Foreign Minister Mevlüt Çavuşoğlu told a German newspaper that if the European Union does not grant Turkish citizens visa-free travel by October Ankara will scrap the deal to stem the flow of illegal migrants to the bloc. When asked whether hundreds of thousands of refugees in Turkey would head to Europe if the EU did not grant Turks visa-free access in October, he told the Bild newspaper's Monday edition: "I don't want to talk about the worst case scenario – talks with the EU are continuing, but it's clear that we either apply all treaties at the same time or we put them all aside." The readmission process between the EU and Turkey entered into effect in October 2014 that makes it possible to return undocumented, illegal migrants who enter Europe from Turkey.
Full implementation of the readmission agreement is required in order to implement a visa-liberation process for Turkish citizens.
Talks over visa-free travel to the EU's Schengen zone for nearly 80 million Turkish citizens soured when the EU requested that Turkey complete five remaining benchmarks out of the required 72, including one on streamlining Ankara's terrorism laws. This would have required reforming Turkish terrorism laws in accord with EU norms, a position Ankara sees as tying its arms behind its back while fighting active terrorist organizations.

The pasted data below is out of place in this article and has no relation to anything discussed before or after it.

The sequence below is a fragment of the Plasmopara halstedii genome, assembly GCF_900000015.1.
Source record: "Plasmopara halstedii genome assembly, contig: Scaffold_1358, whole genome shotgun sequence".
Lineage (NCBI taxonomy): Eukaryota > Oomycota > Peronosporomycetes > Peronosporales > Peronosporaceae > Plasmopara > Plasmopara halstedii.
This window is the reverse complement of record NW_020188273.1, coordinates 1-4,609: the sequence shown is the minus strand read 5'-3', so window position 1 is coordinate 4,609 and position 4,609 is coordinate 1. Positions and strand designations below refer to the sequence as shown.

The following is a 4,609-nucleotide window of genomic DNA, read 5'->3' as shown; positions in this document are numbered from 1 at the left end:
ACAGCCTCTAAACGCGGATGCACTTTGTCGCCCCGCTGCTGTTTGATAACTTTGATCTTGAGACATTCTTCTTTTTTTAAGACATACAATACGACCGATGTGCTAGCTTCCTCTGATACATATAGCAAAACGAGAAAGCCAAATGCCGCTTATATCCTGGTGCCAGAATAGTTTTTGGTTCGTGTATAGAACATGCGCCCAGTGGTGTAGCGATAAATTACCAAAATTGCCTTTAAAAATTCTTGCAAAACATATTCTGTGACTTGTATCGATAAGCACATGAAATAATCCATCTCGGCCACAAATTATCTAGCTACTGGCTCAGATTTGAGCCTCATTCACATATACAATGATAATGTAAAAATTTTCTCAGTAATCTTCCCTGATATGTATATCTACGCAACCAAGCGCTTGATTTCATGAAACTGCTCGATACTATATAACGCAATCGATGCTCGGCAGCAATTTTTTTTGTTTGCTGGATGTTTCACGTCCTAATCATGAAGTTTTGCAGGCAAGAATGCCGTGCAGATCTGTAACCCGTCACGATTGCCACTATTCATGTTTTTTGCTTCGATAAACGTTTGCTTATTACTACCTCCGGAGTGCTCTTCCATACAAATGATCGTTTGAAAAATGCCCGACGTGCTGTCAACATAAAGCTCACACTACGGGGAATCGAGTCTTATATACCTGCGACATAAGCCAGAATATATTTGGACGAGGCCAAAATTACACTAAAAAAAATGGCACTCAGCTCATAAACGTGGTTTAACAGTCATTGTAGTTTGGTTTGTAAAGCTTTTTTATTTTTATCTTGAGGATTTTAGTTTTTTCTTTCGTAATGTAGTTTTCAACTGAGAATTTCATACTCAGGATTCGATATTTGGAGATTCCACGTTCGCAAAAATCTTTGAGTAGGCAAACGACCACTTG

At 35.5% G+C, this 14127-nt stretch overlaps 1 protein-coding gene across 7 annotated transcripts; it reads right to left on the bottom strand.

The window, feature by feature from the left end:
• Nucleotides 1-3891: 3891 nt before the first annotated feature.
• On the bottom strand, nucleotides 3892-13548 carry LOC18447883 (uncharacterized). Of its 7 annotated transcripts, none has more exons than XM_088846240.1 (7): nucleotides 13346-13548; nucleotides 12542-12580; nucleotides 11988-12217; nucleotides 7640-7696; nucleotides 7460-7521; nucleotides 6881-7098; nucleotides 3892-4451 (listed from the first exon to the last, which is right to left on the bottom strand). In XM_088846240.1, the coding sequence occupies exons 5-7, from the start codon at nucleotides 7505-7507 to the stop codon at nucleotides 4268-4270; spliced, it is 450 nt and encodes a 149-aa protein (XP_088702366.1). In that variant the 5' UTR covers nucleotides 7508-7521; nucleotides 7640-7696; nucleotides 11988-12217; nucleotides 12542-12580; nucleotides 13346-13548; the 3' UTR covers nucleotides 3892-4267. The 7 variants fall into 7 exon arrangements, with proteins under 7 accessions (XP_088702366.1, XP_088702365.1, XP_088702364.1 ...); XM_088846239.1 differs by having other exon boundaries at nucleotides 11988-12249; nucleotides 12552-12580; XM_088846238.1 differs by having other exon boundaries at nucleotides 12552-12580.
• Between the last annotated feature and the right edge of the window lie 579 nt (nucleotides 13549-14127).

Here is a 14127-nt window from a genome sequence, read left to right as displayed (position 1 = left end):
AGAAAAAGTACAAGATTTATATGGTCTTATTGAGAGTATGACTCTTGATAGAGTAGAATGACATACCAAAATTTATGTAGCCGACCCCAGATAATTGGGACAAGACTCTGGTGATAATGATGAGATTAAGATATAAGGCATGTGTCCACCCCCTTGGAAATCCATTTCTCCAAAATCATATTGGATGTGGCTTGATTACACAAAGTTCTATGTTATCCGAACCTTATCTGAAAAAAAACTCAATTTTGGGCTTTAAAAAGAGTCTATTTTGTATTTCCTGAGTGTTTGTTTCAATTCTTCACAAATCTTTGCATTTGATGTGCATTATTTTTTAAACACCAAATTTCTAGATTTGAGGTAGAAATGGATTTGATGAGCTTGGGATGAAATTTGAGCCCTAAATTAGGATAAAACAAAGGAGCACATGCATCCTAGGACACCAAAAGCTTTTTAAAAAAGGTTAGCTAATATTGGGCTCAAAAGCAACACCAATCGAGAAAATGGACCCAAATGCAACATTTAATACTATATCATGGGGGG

Çavuşoğlu added that Turkey needs defense cooperation with countries outside NATO because some Western partners are unwilling to sell equipment to Turkey or exchange intelligence.
He said that Turkey is "one of NATO's biggest supporters." He dismissed speculation that Turkey could ultimately leave the Western alliance, saying the idea is being raised "by anti-Turkish circles, not by us."
"It is clear that we must also cooperate with other partners on buying and selling weapons systems. There are NATO partners who, for example, deny us the sale of air defense systems or the exchange of information."
The readmission agreement was signed in 2013 and went into effect in 2014. A new agreement signed in November that shortened the transition time for the deal to take effect, allows Turkish citizens to enter the Schengen area without a visa.
The Schengen area is a 26-nation region in Europe where passports are not needed.
The readmission deal enabled EU to return illegal migrants - who traveled through Turkey - to Turkey in order to be processed before they are sent back to their country of origin. Citizens of Iraq and Syria, which make up the majority of illegal migration, are not part of the deal.